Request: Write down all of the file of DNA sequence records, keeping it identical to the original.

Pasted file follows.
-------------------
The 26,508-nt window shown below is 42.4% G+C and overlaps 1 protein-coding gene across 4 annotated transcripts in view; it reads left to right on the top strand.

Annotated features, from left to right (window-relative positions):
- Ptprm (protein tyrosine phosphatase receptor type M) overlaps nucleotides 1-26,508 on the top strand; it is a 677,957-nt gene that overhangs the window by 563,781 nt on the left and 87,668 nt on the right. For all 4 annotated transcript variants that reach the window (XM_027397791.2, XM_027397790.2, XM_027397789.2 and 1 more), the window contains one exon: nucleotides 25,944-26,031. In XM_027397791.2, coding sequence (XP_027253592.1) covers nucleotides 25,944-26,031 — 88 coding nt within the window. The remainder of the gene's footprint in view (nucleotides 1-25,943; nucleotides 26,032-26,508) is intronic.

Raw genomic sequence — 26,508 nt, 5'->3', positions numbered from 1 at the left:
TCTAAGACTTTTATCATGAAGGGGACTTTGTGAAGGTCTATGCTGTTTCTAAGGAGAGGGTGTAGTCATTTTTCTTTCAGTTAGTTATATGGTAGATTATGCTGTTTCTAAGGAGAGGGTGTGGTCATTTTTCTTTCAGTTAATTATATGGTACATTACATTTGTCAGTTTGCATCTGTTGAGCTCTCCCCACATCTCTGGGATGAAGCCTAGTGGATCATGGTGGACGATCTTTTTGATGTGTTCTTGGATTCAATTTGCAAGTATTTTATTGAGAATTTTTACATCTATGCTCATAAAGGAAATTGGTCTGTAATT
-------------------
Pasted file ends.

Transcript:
The 26,508-nt window shown below is 42.4% G+C and overlaps 1 protein-coding gene across 4 annotated transcripts in view; it reads left to right on the top strand.

Annotated features, from left to right (window-relative positions):
- Ptprm (protein tyrosine phosphatase receptor type M) overlaps nucleotides 1-26,508 on the top strand; it is a 677,957-nt gene that overhangs the window by 563,781 nt on the left and 87,668 nt on the right. For all 4 annotated transcript variants that reach the window (XM_027397791.2, XM_027397790.2, XM_027397789.2 and 1 more), the window contains one exon: nucleotides 25,944-26,031. In XM_027397791.2, coding sequence (XP_027253592.1) covers nucleotides 25,944-26,031 — 88 coding nt within the window. The remainder of the gene's footprint in view (nucleotides 1-25,943; nucleotides 26,032-26,508) is intronic.

Raw genomic sequence — 26,508 nt, 5'->3', positions numbered from 1 at the left:
TCTAAGACTTTTATCATGAAGGGGACTTTGTGAAGGTCTATGCTGTTTCTAAGGAGAGGGTGTAGTCATTTTTCTTTCAGTTAGTTATATGGTAGATTATGCTGTTTCTAAGGAGAGGGTGTGGTCATTTTTCTTTCAGTTAATTATATGGTACATTACATTTGTCAGTTTGCATCTGTTGAGCTCTCCCCACATCTCTGGGATGAAGCCTAGTGGATCATGGTGGACGATCTTTTTGATGTGTTCTTGGATTCAATTTGCAAGTATTTTATTGAGAATTTTTACATCTATGCTCATAAAGGAAATTGGTCTGTAATT